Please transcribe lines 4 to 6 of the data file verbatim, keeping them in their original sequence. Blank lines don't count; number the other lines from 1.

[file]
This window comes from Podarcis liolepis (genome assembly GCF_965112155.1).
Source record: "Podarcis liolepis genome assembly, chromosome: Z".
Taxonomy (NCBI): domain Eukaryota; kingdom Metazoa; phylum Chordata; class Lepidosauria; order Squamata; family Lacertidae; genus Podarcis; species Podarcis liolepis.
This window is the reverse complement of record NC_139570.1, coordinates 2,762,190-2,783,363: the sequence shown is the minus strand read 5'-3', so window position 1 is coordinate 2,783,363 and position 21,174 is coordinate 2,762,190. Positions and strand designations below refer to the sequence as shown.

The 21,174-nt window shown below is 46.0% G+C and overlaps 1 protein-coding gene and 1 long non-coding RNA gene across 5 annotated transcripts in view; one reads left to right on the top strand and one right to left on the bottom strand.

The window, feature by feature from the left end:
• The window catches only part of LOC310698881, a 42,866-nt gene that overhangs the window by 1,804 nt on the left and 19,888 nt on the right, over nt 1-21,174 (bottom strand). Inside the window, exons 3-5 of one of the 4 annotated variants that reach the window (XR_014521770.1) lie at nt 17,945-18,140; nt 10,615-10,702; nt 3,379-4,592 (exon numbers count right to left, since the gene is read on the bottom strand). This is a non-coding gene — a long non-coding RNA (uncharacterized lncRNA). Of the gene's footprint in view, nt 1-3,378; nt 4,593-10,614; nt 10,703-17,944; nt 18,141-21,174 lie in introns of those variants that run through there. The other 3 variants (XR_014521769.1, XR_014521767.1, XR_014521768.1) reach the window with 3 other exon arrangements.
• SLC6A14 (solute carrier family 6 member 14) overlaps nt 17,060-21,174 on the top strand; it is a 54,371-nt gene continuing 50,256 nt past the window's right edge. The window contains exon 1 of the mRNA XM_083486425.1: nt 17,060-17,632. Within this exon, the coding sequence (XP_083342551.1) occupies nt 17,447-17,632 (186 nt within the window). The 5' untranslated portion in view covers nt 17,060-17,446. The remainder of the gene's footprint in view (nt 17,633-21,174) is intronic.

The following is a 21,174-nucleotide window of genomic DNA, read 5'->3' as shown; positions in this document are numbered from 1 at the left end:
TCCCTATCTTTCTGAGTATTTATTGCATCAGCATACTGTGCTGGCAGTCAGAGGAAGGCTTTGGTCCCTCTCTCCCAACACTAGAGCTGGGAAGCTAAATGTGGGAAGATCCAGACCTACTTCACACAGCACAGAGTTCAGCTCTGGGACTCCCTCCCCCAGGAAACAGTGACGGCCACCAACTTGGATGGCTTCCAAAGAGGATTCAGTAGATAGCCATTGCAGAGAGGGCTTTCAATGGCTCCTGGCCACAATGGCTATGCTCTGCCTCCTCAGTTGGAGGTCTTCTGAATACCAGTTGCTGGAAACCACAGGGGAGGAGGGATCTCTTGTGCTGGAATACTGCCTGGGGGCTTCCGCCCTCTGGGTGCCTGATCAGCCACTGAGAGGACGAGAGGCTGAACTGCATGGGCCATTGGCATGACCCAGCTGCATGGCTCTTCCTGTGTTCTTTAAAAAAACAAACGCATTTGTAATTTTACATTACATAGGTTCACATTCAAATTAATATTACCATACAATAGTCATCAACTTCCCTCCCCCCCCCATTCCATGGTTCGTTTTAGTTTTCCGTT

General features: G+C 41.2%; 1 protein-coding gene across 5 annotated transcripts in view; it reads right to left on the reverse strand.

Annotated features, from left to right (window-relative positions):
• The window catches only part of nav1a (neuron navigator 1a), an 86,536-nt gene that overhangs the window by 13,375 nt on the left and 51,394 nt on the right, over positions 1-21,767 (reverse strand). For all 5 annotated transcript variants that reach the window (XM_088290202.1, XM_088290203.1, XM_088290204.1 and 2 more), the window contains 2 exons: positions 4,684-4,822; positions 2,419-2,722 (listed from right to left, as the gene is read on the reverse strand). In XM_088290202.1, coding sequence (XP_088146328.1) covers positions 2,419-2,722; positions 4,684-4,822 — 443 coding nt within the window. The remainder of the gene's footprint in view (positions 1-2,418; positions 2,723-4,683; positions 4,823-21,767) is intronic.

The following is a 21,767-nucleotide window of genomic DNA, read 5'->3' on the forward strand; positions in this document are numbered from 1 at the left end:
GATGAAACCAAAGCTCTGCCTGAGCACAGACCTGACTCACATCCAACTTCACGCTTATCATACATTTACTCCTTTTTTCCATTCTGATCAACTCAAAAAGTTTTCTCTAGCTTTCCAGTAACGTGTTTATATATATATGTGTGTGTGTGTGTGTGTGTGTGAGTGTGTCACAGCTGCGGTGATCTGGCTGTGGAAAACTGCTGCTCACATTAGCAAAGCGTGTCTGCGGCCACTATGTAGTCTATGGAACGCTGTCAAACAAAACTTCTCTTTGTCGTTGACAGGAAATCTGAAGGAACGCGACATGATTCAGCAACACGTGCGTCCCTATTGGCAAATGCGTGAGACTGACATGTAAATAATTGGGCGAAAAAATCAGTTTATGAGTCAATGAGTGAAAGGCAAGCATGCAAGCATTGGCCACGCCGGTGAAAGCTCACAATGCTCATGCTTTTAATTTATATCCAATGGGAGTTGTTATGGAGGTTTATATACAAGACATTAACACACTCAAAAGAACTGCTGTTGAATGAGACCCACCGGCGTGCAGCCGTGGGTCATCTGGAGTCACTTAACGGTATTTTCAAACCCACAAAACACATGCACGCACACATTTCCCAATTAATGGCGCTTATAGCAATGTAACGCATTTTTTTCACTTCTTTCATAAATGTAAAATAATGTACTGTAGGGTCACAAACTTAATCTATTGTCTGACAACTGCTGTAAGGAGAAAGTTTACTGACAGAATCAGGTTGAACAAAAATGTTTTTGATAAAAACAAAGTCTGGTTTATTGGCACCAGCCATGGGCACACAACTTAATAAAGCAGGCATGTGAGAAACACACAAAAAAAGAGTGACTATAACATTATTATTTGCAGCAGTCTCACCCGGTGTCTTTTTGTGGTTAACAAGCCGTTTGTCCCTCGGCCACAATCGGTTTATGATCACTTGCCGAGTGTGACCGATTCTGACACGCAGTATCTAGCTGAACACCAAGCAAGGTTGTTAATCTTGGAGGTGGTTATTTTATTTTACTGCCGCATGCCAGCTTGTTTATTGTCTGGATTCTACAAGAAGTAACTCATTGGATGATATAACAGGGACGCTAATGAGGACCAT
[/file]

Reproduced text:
This window is the reverse complement of record NC_139570.1, coordinates 2,762,190-2,783,363: the sequence shown is the minus strand read 5'-3', so window position 1 is coordinate 2,783,363 and position 21,174 is coordinate 2,762,190. Positions and strand designations below refer to the sequence as shown.

The 21,174-nt window shown below is 46.0% G+C and overlaps 1 protein-coding gene and 1 long non-coding RNA gene across 5 annotated transcripts in view; one reads left to right on the top strand and one right to left on the bottom strand.

The window, feature by feature from the left end: